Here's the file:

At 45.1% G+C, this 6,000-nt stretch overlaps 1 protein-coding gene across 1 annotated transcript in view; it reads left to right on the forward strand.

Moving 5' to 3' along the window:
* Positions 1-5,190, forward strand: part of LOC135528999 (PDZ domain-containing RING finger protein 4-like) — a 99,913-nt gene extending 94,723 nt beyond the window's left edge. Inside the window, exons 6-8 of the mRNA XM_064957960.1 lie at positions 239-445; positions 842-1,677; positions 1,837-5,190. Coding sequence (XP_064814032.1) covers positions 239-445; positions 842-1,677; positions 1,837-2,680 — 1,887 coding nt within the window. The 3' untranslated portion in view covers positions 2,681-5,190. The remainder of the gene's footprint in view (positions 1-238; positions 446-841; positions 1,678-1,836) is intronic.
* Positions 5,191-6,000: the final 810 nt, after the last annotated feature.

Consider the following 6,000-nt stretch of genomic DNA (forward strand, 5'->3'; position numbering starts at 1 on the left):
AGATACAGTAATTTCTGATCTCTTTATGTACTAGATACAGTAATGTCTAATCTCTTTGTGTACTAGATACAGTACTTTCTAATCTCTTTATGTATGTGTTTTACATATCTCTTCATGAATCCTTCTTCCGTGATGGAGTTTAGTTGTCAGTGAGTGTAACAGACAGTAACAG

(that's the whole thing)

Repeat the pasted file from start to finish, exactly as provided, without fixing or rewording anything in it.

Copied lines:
At 45.1% G+C, this 6,000-nt stretch overlaps 1 protein-coding gene across 1 annotated transcript in view; it reads left to right on the forward strand.

Moving 5' to 3' along the window:
* Positions 1-5,190, forward strand: part of LOC135528999 (PDZ domain-containing RING finger protein 4-like) — a 99,913-nt gene extending 94,723 nt beyond the window's left edge. Inside the window, exons 6-8 of the mRNA XM_064957960.1 lie at positions 239-445; positions 842-1,677; positions 1,837-5,190. Coding sequence (XP_064814032.1) covers positions 239-445; positions 842-1,677; positions 1,837-2,680 — 1,887 coding nt within the window. The 3' untranslated portion in view covers positions 2,681-5,190. The remainder of the gene's footprint in view (positions 1-238; positions 446-841; positions 1,678-1,836) is intronic.
* Positions 5,191-6,000: the final 810 nt, after the last annotated feature.

Consider the following 6,000-nt stretch of genomic DNA (forward strand, 5'->3'; position numbering starts at 1 on the left):
AGATACAGTAATTTCTGATCTCTTTATGTACTAGATACAGTAATGTCTAATCTCTTTGTGTACTAGATACAGTACTTTCTAATCTCTTTATGTATGTGTTTTACATATCTCTTCATGAATCCTTCTTCCGTGATGGAGTTTAGTTGTCAGTGAGTGTAACAGACAGTAACAG